Monday, October 23, 2017

The Unsung Benefits of Outdoor Climbing

After years of climbing and never feeling fit enough when I hit the crag, I finally caved and started visiting the climbing gym. The gym, to me, felt like a totally different climbing culture than I was accustomed to. I'm into outdoor sports for the escape and the search for solitude, avoiding crowds is a major goal for me in my recreation activities. The climbing gym seemed like the antithesis of this philosophy. The gym seemed like a purely social endeavor. I adjusted alright, and now I must say, I don't mind brushing elbows with some folks, building community and getting regular exercise.

Two winters in a row now I've braved the crowds and hit the plastic during the wet pacific northwest winters. There is good value in maintaining your fitness and building strength during the off season, or even mid-season. Thanks to the gym I've been able to advance my lead climbing grades without having to drive 30 plus minutes to the crag 2 or 3 times a week. These days I might turn to the gym if I feel like my time frame isn't long enough. At one point my answer would inevitably have been, "Let's Rally!. Now, I might even tell myself "you'll get a better pump at the gym anyway."

Guide Doug Foust follows "On Eagles Wings," at Mt. Erie.

Yes, it's true, you can get a better pump in a short amount of time, however, in many ways the gym just can't compare to climbing outdoors. I've noticed in climbing gyms that "climbing outdoors" has become part of the climbing lexicon. It never occurred to me that one might make that distinction. In my mind a person either climbs or they don't. I can certainly understand the distinction now though; transitioning from indoor to outdoor climbing is challenging. You have to learn how to climb with you eyes. When you are climbing in the gym your path is pretty clearly laid out for you. When you first walk up to a rock wall it is not always easy to recognize what the route is going to be. So, I think one of the first skills you refine when you learn to climb outdoors is climbing with your eyes.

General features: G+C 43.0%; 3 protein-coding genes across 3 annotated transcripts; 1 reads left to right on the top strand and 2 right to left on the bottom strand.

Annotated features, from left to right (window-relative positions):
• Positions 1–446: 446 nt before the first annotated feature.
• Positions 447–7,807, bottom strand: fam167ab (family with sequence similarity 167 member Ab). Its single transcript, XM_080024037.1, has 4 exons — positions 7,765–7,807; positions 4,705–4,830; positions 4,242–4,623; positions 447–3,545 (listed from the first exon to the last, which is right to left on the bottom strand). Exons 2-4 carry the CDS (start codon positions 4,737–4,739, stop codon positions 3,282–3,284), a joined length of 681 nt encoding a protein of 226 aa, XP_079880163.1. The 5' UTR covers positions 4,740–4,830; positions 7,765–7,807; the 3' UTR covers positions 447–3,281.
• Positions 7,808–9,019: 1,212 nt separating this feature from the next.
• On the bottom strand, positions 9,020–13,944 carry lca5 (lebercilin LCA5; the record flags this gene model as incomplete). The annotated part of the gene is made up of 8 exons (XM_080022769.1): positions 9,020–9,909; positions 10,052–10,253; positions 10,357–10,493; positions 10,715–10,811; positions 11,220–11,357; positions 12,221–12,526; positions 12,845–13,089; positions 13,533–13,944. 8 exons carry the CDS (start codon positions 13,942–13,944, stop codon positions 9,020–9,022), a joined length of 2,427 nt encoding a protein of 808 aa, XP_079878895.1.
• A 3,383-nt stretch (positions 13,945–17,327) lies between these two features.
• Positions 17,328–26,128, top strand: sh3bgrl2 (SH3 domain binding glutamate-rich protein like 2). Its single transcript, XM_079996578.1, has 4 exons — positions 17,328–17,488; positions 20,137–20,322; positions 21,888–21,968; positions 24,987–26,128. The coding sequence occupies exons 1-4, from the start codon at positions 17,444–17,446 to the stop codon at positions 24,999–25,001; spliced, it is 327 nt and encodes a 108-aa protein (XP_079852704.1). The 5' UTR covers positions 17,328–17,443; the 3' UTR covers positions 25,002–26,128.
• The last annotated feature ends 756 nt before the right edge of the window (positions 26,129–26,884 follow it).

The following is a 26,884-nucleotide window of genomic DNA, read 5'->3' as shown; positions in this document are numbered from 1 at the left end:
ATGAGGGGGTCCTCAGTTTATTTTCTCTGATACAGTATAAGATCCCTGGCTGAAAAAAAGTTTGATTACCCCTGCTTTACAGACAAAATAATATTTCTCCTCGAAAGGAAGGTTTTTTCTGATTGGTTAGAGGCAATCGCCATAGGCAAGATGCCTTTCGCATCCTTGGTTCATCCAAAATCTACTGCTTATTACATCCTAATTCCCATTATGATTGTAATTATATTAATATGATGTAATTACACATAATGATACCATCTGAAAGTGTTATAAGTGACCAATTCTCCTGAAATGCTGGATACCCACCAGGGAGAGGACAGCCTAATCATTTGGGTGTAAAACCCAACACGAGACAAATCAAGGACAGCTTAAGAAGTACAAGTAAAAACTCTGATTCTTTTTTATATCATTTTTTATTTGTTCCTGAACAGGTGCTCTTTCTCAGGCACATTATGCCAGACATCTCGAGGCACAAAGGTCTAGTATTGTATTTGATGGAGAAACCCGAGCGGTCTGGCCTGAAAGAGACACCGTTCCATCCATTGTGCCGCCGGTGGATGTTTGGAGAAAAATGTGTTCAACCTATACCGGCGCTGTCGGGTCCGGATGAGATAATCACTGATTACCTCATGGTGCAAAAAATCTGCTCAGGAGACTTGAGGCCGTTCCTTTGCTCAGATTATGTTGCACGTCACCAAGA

Of course this skill can't be learned any other way then getting on the stone and having a go at it. I also think there are a number of other benefits that outdoor cragging has to offer us.  Decision making is one, you have to pick your cragging area appropriately so the group can all finish the day satisfied. You also have to make decisions about where to build anchors, how to build anchors, where to stand while belaying and even what to wear or eat for the day.

Guide Doug Foust using a top-managed belay.
There is also a deeply physical nature to cragging that I find invigorating. The approach to the base of climbs is often a hefty workout; because climbers generally pick the steepest most direct path to their climbs. Coiling a rope exercises your biceps and forearms and, I think, is a good way to warm down after climbing hard. Other rope-work can be exercise too, a top-managed belay can call on a variety of muscle groups depending on where the belayer's stance is in relation to where the rope is running.

A climber enjoys some full body climbing.
Certain types of climbs like chimneys and off-widths seem to call on your full body in a way that the gym can't easily replicate. Slab climbing is sure to get your calf's screaming for days afterward. Even Carrying a rack can build shoulder strength and can also make moderate climbing into a little greater challenge. Managing a rack is definitely a skill in itself also.

My wife appreciating some cragging. 
Anyway, the point of all this is: don't forget to appreciate the value of the cragging experience. If you've been climbing outdoors for decades then be sure to appreciate how much you get out of every trip to the crag. If you are new to climbing and haven't left the gym yet then put a little more thought into what it's going to take to get outside and do some cragging. There's no time like the present to cash in on the full mind, body experience

--Tim Page

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